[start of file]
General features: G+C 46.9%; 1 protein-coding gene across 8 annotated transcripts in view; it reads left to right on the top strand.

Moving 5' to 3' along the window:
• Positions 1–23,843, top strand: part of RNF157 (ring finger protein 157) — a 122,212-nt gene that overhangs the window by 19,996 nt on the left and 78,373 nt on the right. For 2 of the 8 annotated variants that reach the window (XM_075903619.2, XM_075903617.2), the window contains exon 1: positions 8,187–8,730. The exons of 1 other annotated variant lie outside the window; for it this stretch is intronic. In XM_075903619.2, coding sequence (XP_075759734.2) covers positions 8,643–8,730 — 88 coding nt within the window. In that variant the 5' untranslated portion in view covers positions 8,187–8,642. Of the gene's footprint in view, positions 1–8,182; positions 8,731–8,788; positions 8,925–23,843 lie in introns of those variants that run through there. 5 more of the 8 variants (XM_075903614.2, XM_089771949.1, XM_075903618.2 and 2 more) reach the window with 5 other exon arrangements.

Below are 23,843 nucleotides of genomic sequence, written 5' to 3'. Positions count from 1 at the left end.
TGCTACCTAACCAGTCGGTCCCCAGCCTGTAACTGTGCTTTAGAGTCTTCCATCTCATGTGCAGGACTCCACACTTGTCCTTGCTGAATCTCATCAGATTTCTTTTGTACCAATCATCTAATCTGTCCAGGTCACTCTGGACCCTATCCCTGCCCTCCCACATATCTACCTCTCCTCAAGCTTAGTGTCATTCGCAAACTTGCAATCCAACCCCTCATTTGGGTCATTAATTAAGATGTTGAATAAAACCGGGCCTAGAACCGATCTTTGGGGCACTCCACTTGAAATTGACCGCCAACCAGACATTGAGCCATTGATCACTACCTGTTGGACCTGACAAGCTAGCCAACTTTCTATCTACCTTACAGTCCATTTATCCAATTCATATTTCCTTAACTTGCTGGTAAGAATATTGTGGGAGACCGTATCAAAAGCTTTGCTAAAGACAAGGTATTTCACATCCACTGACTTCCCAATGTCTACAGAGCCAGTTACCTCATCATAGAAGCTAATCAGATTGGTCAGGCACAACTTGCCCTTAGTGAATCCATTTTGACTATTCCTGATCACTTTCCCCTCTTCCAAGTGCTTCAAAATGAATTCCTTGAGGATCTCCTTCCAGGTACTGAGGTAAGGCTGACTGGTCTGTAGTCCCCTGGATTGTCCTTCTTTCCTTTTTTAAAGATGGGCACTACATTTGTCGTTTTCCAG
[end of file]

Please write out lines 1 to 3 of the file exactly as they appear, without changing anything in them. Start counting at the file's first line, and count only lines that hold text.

General features: G+C 46.9%; 1 protein-coding gene across 8 annotated transcripts in view; it reads left to right on the top strand.

Moving 5' to 3' along the window:
• Positions 1–23,843, top strand: part of RNF157 (ring finger protein 157) — a 122,212-nt gene that overhangs the window by 19,996 nt on the left and 78,373 nt on the right. For 2 of the 8 annotated variants that reach the window (XM_075903619.2, XM_075903617.2), the window contains exon 1: positions 8,187–8,730. The exons of 1 other annotated variant lie outside the window; for it this stretch is intronic. In XM_075903619.2, coding sequence (XP_075759734.2) covers positions 8,643–8,730 — 88 coding nt within the window. In that variant the 5' untranslated portion in view covers positions 8,187–8,642. Of the gene's footprint in view, positions 1–8,182; positions 8,731–8,788; positions 8,925–23,843 lie in introns of those variants that run through there. 5 more of the 8 variants (XM_075903614.2, XM_089771949.1, XM_075903618.2 and 2 more) reach the window with 5 other exon arrangements.